Esophageal Varices

Esophageal varices are ruptured veins located in the esophagus that contain holes or tears that bleed. Esophageal varices are analogous to arteries with aneurysms (weak places prone to bursting). While the blood flow through veins isn’t as forceful as blood flow through arteries, this is still a serious medical condition as too much blood loss can lead to hypovolemic shock and death. The portal vein serves to bring blood from the gastrointestinal tract to the liver and eventually back to the heart. Hypertension (High blood pressure) within the portal vein can happen due to liver blockages. This increase in pressure causes swelling of veins in the esophagus and stomach. This increased pressure in veins can cause weakened spots to develop in the venous walls of the esophagus. If weakened spots open and bleed, it is termed bleeding varices. Any form of internal bleeding can be severe and life threatening and emergency treatment should be sought immediately. Esophageal varices are frequently seen in people suffering from end stage liver disease. Symptoms of esophageal varices are:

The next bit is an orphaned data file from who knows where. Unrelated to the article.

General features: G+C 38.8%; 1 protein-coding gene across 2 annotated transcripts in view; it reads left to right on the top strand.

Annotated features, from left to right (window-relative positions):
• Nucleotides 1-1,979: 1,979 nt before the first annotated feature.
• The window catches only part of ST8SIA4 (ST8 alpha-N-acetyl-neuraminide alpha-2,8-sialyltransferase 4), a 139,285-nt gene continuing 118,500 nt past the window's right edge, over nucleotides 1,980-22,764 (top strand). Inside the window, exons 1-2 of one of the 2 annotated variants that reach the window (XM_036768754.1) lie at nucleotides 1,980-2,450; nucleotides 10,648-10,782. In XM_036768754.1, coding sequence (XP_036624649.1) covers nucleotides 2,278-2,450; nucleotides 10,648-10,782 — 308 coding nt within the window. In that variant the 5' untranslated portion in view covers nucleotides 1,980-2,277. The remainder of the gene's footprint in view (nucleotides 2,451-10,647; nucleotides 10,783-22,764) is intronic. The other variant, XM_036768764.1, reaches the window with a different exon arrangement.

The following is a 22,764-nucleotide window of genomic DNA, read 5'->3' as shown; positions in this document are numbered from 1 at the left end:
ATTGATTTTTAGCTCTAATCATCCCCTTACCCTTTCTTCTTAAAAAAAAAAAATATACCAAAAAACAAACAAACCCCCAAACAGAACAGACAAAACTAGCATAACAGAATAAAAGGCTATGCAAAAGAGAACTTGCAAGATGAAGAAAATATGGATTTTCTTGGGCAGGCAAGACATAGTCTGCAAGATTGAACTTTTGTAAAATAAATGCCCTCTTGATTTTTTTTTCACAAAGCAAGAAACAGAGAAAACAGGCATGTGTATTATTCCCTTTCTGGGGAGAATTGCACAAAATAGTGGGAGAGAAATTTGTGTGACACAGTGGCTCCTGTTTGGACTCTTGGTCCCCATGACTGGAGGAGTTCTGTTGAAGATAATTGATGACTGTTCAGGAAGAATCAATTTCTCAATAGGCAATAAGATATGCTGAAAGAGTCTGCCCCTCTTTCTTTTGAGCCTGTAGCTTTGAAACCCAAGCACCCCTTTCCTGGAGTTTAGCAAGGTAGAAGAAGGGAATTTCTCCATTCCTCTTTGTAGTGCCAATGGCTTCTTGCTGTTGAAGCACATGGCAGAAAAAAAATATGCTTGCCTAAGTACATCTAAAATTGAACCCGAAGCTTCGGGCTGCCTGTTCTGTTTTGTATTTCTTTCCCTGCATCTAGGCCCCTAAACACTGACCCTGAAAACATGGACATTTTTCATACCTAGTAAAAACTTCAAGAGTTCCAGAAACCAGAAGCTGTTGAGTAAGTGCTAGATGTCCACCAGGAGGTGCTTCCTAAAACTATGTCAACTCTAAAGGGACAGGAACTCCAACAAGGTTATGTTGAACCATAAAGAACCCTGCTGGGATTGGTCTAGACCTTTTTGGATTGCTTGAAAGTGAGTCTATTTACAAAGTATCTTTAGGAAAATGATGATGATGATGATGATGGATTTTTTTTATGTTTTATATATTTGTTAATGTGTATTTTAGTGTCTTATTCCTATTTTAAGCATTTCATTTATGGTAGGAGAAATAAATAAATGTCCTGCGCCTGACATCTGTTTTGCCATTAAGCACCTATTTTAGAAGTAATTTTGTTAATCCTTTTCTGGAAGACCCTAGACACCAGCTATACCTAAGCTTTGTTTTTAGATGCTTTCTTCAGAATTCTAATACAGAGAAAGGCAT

• Hematemesis (vomiting of blood)
  • Bloody, black stools
  • Low blood pressure
  • Increased heart rate
  • Shock

Complications of esophageal varices are:

  • Anemia
  • Bleeding
  • Shock
  • Death

Conditions that increase one’s chance of developing esophageal varices are high blood pressure in the portal vein. Portal vein hypertension is mainly seen in patients with liver cirrhosis from long term alcohol use. Persons with primary sclerosing cholangitis are also at risk of developing bleeding varices because the blockages in bile ducts within the liver can lead to portal vein hypertension.  Also, people with preexisting esophageal varices are at risk of these rupturing.

If blood is being passed through the intestines and appears in fecal material as the only symptom of bleeding varices, this condition may be misdiagnosed as an inflammatory bowel condition, or other colorectal impairment. If you or loved one suffered harm or the worsening of a condition from misdiagnosed or undiagnosed esophageal varice, you may be eligible for monetary damages. Call the Sweeney Law Firm and let us review the facts. If we take your medical malpractice case, we work on a contingency fee basis, meaning there is no fee for representation unless a settlement or recovery of funds is made on your behalf.

link to: Cirrhosis, Bleeding Varices, Encephalopathy and Portal Vein Hypertension, Primary Sclerosing Cholangitis, Ascites